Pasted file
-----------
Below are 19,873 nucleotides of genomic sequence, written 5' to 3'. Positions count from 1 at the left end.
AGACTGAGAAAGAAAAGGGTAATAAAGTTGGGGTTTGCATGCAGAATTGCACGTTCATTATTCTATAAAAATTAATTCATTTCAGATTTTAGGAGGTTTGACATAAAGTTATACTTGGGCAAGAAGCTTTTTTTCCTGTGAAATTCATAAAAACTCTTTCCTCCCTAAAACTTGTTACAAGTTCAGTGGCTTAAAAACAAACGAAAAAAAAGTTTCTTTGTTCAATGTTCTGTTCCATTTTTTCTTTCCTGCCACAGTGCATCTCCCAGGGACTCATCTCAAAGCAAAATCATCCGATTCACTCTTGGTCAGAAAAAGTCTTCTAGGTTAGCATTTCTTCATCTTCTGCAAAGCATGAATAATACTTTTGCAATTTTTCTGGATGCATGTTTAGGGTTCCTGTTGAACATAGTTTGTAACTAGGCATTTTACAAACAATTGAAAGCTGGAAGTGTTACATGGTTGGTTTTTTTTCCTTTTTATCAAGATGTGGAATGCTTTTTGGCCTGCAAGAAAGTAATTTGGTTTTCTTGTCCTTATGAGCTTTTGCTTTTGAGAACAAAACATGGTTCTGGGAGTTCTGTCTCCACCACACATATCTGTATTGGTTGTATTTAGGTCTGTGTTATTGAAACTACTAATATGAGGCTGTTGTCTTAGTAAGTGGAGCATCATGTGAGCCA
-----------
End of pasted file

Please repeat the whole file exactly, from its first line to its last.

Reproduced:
Below are 19,873 nucleotides of genomic sequence, written 5' to 3'. Positions count from 1 at the left end.
AGACTGAGAAAGAAAAGGGTAATAAAGTTGGGGTTTGCATGCAGAATTGCACGTTCATTATTCTATAAAAATTAATTCATTTCAGATTTTAGGAGGTTTGACATAAAGTTATACTTGGGCAAGAAGCTTTTTTTCCTGTGAAATTCATAAAAACTCTTTCCTCCCTAAAACTTGTTACAAGTTCAGTGGCTTAAAAACAAACGAAAAAAAAGTTTCTTTGTTCAATGTTCTGTTCCATTTTTTCTTTCCTGCCACAGTGCATCTCCCAGGGACTCATCTCAAAGCAAAATCATCCGATTCACTCTTGGTCAGAAAAAGTCTTCTAGGTTAGCATTTCTTCATCTTCTGCAAAGCATGAATAATACTTTTGCAATTTTTCTGGATGCATGTTTAGGGTTCCTGTTGAACATAGTTTGTAACTAGGCATTTTACAAACAATTGAAAGCTGGAAGTGTTACATGGTTGGTTTTTTTTCCTTTTTATCAAGATGTGGAATGCTTTTTGGCCTGCAAGAAAGTAATTTGGTTTTCTTGTCCTTATGAGCTTTTGCTTTTGAGAACAAAACATGGTTCTGGGAGTTCTGTCTCCACCACACATATCTGTATTGGTTGTATTTAGGTCTGTGTTATTGAAACTACTAATATGAGGCTGTTGTCTTAGTAAGTGGAGCATCATGTGAGCCA